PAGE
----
Who Gives Children a Voice?

Who Gives Children a Voice?

As incoming President of the PA Chapter of the American Academy of Pediatrics, I had the opportunity to attend a leadership meeting for Districts III and VI in Baltimore, Maryland. We kicked off the meeting with speeches from the 2 AAP President-elect candidates, Dr. Benard Dreyer and Dr. Joe Hagan. It’s clear there are a lot of challenges both children and pediatricians are facing. What was also palpable from the energy in the room: there are many AAP members and staff that are dedicated and passionate about giving both children and pediatricians a voice.

We don’t have the power to stamp out poverty. However, we can give a voice to those 16+ million children across the country who struggle every day to have a safe place to live and enough food to eat. There are incredible efforts being made by AAP members creating community partnerships to address some of these big challenges. On a larger level, joining with more than 60,000 other pediatricians allows us to collectively give children a voice. The AAP is THE most consistent, powerful, and effective voice for children.

As part of the 3 day leadership meeting, Mark DelMonte and the AAP DC office staff prepared us for visits to the nation’s capitol to do some important child advocacy work. We had AAP leaders from more than 15 states descend on Washington, DC, and split up to visit 3 of our Congressmen or Senators from our home states. The two issues we focused on for our visits:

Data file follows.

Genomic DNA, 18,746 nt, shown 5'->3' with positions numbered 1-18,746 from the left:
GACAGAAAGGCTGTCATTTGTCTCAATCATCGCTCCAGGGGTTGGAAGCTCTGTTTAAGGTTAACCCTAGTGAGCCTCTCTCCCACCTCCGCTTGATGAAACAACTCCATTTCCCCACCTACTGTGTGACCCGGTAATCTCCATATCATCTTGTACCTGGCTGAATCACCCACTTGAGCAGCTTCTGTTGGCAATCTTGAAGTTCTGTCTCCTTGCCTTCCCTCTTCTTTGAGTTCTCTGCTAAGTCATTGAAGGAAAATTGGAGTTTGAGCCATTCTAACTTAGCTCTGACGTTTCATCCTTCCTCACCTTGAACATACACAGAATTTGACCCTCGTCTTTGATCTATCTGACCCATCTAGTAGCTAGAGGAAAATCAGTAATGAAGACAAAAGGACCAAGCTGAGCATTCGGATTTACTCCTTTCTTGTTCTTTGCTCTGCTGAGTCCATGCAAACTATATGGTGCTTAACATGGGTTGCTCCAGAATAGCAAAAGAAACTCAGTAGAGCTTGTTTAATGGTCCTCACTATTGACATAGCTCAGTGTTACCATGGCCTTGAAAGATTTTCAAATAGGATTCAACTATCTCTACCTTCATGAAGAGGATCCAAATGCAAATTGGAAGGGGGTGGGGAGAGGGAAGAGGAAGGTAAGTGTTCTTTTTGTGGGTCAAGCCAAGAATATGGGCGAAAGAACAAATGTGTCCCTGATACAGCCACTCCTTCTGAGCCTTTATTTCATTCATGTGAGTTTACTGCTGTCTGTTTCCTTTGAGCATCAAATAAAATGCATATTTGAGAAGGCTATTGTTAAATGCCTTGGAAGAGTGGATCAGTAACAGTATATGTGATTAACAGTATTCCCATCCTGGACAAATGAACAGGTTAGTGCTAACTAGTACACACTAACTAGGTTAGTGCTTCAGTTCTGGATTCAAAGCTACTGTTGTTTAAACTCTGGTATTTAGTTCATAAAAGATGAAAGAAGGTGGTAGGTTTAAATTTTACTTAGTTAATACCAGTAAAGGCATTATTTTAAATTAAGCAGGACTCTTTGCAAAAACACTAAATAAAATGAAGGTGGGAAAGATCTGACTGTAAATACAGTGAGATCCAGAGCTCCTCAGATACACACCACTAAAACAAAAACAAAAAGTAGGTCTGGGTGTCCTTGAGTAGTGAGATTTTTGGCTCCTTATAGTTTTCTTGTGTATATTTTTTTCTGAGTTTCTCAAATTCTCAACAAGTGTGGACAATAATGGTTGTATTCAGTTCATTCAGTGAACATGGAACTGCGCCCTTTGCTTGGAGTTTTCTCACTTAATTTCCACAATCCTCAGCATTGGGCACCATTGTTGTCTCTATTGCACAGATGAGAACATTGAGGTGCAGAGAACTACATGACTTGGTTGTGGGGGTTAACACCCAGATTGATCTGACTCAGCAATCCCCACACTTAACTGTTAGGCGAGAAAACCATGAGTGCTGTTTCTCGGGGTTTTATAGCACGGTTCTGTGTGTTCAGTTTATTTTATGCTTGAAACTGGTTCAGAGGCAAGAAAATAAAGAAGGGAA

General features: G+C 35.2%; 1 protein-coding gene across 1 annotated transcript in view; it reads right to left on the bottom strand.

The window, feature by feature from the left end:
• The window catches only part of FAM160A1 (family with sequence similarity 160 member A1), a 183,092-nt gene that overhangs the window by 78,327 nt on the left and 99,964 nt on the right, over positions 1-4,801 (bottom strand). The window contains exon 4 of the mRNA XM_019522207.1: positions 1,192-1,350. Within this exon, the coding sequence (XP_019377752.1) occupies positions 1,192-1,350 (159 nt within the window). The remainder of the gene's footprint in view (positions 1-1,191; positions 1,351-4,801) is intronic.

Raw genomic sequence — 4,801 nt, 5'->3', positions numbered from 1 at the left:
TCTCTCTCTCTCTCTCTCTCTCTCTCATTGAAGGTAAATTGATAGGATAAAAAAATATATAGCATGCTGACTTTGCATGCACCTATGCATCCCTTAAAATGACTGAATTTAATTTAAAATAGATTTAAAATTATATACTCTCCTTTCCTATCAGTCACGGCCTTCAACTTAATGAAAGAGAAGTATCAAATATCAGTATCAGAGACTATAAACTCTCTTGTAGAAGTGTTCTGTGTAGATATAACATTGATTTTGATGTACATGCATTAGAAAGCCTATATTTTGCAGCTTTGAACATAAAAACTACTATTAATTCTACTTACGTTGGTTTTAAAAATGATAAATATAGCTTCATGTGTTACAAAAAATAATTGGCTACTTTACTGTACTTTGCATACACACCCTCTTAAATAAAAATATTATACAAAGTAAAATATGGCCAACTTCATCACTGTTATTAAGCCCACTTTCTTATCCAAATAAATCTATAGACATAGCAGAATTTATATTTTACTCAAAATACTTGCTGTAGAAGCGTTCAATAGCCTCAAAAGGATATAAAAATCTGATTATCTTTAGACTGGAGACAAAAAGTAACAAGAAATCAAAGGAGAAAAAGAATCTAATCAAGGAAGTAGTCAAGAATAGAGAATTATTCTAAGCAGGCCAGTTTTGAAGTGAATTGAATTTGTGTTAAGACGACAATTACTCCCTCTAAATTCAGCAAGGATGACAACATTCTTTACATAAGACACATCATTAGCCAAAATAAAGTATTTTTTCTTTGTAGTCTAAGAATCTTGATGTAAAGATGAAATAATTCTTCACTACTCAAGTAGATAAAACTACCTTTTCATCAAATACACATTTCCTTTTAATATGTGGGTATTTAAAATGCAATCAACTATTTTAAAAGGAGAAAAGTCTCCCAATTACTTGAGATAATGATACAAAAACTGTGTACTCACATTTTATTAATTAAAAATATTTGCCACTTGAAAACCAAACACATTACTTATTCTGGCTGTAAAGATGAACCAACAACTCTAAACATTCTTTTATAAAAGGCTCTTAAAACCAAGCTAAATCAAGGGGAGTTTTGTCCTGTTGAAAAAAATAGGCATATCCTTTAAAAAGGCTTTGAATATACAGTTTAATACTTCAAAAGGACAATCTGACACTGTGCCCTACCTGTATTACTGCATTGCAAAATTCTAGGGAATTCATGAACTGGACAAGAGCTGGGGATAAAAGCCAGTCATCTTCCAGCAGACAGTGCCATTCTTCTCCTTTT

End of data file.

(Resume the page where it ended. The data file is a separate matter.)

1. Renewing the Emergency Medical Services for Children (EMSC) Program. The EMSC was established by Congress in 1984 and is the only federal program that focuses specifically on improving the pediatric components of the emergency medical system (EMS).
  2. Keeping Medicaid strong for children. The AAP is urging Congress to extend the 2013-2014 increase in Medicaid primary care payments. Medicaid provided coverage for 36 million children nationwide in 2012 which is 47% of the nation’s children. Children depend on Medicaid to work well and pediatricians depend on Medicaid to adequately finance care.

I don’t think politicians position themselves on a platform to disadvantage children. However, since children can’t vote, they are often forgotten in larger discussions. Collectively we must remind policy makers and other stakeholders to #PutKids1st.

The next time you ask yourself, “what is the AAP doing for me and my patients” remember, as a members of the American Academy of Pediatrics we ARE the AAP. The AAP has incredibly dedicated and talented staff but the majority of the vision and the work is done by volunteer pediatricians like you and me. Add your voice to more than 60,000 other pediatricians and speak up for your patients, your community, and our collective future. What you do and what you say matters more than you think.

If you aren’t sure where to start and how to become involved, feel free to reach out to me at skressly@www.officepracticum.com. Find something you are passionate about and get involved. Add your voice to those of the children we care for. If we work together, they will be heard.